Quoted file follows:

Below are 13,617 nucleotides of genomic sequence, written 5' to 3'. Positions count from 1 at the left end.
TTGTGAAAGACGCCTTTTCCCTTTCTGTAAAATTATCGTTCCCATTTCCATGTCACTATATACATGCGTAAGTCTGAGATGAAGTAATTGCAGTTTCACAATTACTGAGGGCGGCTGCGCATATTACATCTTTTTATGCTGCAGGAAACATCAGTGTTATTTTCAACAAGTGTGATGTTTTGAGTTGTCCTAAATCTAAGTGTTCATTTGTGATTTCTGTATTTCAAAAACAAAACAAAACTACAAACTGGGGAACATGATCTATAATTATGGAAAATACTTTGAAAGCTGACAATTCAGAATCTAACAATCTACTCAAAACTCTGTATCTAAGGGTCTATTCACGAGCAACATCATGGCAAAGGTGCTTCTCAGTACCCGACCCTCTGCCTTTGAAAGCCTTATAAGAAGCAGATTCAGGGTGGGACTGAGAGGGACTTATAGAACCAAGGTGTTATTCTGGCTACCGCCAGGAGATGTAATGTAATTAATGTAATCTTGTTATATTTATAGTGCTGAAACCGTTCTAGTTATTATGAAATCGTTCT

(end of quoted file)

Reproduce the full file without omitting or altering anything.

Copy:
Below are 13,617 nucleotides of genomic sequence, written 5' to 3'. Positions count from 1 at the left end.
TTGTGAAAGACGCCTTTTCCCTTTCTGTAAAATTATCGTTCCCATTTCCATGTCACTATATACATGCGTAAGTCTGAGATGAAGTAATTGCAGTTTCACAATTACTGAGGGCGGCTGCGCATATTACATCTTTTTATGCTGCAGGAAACATCAGTGTTATTTTCAACAAGTGTGATGTTTTGAGTTGTCCTAAATCTAAGTGTTCATTTGTGATTTCTGTATTTCAAAAACAAAACAAAACTACAAACTGGGGAACATGATCTATAATTATGGAAAATACTTTGAAAGCTGACAATTCAGAATCTAACAATCTACTCAAAACTCTGTATCTAAGGGTCTATTCACGAGCAACATCATGGCAAAGGTGCTTCTCAGTACCCGACCCTCTGCCTTTGAAAGCCTTATAAGAAGCAGATTCAGGGTGGGACTGAGAGGGACTTATAGAACCAAGGTGTTATTCTGGCTACCGCCAGGAGATGTAATGTAATTAATGTAATCTTGTTATATTTATAGTGCTGAAACCGTTCTAGTTATTATGAAATCGTTCT